“Mersch is the fourth policy maker this week to signal increased unease about inflation. Executive Board member Juergen Stark said last night that the ECB is “prepared to act decisively and immediately if needed” to maintain price stability. Fellow board member Lorenzo Bini Smaghi said the bank may need to reassess its policy stance.”
Most importantly, Mersch indicated:
“I would not be surprised at most colleagues concluding that we have upside risks to price stability”
The biggest concern seems to be that increased food and energy prices will motivate labor unions to press for wage increases, thus stoking general inflationary pressures. Strong economic growth in Germany is also increasing the need for higher rates but lingering issues with sovereign debt in the periphery countries may yet prevent rate hikes.
Corporate profit margins have hit record levels, but it seems inflationary pressures are waiting in the wings to send those margins back toward the mean. Zero Hedge summarizes the latest Philly Fed report, pointing out that prices paid less prices received has not been higher since 1979.
- businesses try to increase prices, can’t, and see their margins cut;
- businesses do raise prices, people buy less, and revenue gets hit.
The stubbornly high unemployment rate has convinced many that resistance to price increases is a foregone conclusion. However, I would like to layer on a more nuanced scenario here. Given that increasing employment is the Federal Reserve’s stated goal of its latest quantitative easing program, we should assume that the Fed’s response to either of the above scenarios will be more quantitative easing. If profits or revenues fall, companies will not hire more workers in response. If anything, companies will fire more workers. In other words, even with inflationary pressures building in the economy, especially in scenario #2, the Federal Reserve could actually find more reason to continue adding to those pressures. We may not get a self-reinforcing negative feedback loop, but it will feel close!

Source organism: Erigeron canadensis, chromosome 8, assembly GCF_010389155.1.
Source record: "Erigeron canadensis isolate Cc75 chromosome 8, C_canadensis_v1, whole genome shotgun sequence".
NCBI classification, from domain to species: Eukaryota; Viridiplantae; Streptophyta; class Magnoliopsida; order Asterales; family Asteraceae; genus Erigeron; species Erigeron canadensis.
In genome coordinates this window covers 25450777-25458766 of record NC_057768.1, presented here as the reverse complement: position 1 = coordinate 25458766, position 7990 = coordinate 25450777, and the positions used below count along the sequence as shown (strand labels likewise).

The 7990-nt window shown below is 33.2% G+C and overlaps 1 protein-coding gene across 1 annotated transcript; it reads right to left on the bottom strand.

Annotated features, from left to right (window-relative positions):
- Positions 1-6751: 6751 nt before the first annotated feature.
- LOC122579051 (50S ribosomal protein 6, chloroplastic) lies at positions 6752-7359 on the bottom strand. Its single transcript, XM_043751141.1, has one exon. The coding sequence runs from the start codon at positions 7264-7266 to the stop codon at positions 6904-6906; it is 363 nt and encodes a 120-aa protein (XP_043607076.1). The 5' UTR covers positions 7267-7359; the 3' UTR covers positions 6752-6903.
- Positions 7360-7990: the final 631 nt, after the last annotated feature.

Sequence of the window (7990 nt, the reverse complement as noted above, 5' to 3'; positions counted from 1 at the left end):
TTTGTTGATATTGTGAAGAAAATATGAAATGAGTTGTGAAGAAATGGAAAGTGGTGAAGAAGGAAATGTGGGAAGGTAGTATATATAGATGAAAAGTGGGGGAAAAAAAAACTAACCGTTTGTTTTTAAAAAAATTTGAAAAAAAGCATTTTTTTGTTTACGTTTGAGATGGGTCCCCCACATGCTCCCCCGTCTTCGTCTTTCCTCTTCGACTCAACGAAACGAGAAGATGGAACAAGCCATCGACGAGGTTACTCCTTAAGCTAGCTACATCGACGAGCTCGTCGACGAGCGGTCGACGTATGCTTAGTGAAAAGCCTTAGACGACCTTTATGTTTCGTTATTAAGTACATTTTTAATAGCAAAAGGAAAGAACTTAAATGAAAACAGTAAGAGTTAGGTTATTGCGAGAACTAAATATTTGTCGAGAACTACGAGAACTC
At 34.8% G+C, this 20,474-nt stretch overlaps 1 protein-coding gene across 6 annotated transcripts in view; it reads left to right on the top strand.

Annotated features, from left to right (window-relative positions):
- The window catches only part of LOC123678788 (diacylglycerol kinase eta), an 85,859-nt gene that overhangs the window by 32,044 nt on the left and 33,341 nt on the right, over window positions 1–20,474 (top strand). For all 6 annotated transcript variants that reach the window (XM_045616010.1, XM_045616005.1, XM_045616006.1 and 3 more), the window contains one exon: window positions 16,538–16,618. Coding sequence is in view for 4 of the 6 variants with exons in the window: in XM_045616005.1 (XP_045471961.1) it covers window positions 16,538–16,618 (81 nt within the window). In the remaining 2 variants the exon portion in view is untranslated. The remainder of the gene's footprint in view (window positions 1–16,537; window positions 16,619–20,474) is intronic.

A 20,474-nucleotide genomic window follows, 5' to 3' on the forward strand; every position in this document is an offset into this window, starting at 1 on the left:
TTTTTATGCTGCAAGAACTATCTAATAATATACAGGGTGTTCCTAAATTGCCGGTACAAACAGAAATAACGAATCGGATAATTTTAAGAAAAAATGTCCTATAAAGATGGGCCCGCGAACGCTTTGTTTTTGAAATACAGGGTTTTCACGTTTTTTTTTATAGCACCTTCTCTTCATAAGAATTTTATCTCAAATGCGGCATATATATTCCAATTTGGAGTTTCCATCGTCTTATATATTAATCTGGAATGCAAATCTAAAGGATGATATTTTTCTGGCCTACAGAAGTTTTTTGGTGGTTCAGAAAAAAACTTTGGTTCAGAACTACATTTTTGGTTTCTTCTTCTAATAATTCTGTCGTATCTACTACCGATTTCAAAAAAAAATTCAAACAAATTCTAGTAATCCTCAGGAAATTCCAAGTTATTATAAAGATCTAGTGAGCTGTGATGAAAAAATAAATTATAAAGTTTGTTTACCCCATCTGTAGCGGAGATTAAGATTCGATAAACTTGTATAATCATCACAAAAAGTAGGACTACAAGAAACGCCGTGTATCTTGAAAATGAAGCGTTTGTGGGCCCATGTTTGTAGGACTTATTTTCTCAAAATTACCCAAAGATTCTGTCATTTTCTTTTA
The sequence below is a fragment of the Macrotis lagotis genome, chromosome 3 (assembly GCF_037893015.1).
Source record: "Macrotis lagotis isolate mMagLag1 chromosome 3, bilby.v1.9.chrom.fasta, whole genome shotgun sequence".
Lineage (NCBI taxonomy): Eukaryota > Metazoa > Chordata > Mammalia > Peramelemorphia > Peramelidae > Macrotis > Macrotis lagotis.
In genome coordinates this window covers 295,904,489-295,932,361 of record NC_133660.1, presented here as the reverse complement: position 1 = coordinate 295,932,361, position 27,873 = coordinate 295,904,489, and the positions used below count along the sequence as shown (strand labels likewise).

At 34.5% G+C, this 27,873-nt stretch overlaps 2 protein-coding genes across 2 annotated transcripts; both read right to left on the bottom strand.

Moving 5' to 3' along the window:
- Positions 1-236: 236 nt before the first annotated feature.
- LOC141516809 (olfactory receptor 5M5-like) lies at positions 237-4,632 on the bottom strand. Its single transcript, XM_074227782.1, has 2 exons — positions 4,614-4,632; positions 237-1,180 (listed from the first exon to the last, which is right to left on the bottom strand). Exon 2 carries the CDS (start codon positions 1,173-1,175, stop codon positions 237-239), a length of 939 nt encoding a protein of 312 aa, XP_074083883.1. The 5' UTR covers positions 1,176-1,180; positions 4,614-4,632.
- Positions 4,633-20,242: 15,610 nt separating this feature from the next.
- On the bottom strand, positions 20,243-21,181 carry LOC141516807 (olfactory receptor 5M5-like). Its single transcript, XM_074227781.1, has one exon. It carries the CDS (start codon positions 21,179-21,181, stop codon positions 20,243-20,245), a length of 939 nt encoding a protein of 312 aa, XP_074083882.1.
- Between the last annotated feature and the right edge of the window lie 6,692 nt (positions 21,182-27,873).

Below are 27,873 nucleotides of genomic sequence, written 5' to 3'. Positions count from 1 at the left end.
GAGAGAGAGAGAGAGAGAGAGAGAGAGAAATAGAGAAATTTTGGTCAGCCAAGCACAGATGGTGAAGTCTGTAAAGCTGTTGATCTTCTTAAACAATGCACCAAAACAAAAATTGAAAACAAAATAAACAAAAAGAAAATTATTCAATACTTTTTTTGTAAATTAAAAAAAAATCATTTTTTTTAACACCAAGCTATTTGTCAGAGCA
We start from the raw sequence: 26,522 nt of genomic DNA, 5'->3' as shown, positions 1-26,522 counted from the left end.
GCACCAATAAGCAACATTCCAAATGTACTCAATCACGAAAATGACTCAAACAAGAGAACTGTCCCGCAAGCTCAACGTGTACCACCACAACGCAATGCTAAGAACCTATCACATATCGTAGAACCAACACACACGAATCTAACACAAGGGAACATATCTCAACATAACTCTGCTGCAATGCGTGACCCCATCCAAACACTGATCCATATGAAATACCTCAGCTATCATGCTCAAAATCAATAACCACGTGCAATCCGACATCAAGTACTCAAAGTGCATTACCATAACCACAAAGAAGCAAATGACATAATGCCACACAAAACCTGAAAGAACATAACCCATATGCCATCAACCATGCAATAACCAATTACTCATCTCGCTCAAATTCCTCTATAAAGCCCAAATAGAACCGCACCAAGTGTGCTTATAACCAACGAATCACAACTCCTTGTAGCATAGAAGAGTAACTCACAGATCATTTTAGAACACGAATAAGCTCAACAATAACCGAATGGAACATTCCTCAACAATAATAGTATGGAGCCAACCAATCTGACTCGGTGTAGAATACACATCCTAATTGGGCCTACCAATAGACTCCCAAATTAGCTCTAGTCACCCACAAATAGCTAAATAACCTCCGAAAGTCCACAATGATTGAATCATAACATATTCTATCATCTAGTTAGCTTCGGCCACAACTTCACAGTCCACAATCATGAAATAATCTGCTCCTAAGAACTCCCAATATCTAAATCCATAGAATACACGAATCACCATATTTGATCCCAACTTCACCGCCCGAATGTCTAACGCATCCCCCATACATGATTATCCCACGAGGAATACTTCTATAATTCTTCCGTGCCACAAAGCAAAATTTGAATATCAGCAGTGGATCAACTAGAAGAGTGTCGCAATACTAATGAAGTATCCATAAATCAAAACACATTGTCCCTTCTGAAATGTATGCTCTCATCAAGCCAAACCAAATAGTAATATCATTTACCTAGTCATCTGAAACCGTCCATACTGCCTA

The Bank of England already faces this conundrum of accomodative monetary policies even in the face of stubbornly high inflation – but governor Mervyn King has found a lot of comfort in the United Kingdom’s current output gap and a conveniently tame outlook for inflation.
So, what if quantitative easing actually works and increases employment? Well, there should be a lot of increased prices waiting to eat into those newly minted paychecks.
It seems everywhere we look, inflationary pressures are inescapable. Corporate margins may be the last canary in the coal mine…
When AK Steel (AKS) reported earnings for the latest quarter, the company made it clear that it would drive for more pricing power with its customers. True to form, AKS has already announced three separate price hikes in the past in less than three weeks:
“AK Steel Announces March 2011 Surcharges For Electrical And Stainless Steels”
AKS announces “…a $430 per ton surcharge will be added to invoices for electrical steel products shipped in March 2011.”
“AK Steel Announces Price Increase For Carbon Steel Products”
AKS announces it “…will increase current spot market base prices for all carbon flat-rolled steel products, effective immediately with new orders. Base prices for carbon flat-rolled products will increase by $50 per ton.”
“AK Steel Announces Stainless Steel Price Increase”
AKS announces “…it will increase base prices for all 200, 300 and 400 series flat rolled stainless steel products, effective with shipments on February 27, 2011….Base prices of automotive exhaust grades will increase by $.04 per pound. In addition to the base price increases, AK Steel will increase the price for its bright anneal finish extra by $.05 per pound.”
Disclosure: author is long AKS stock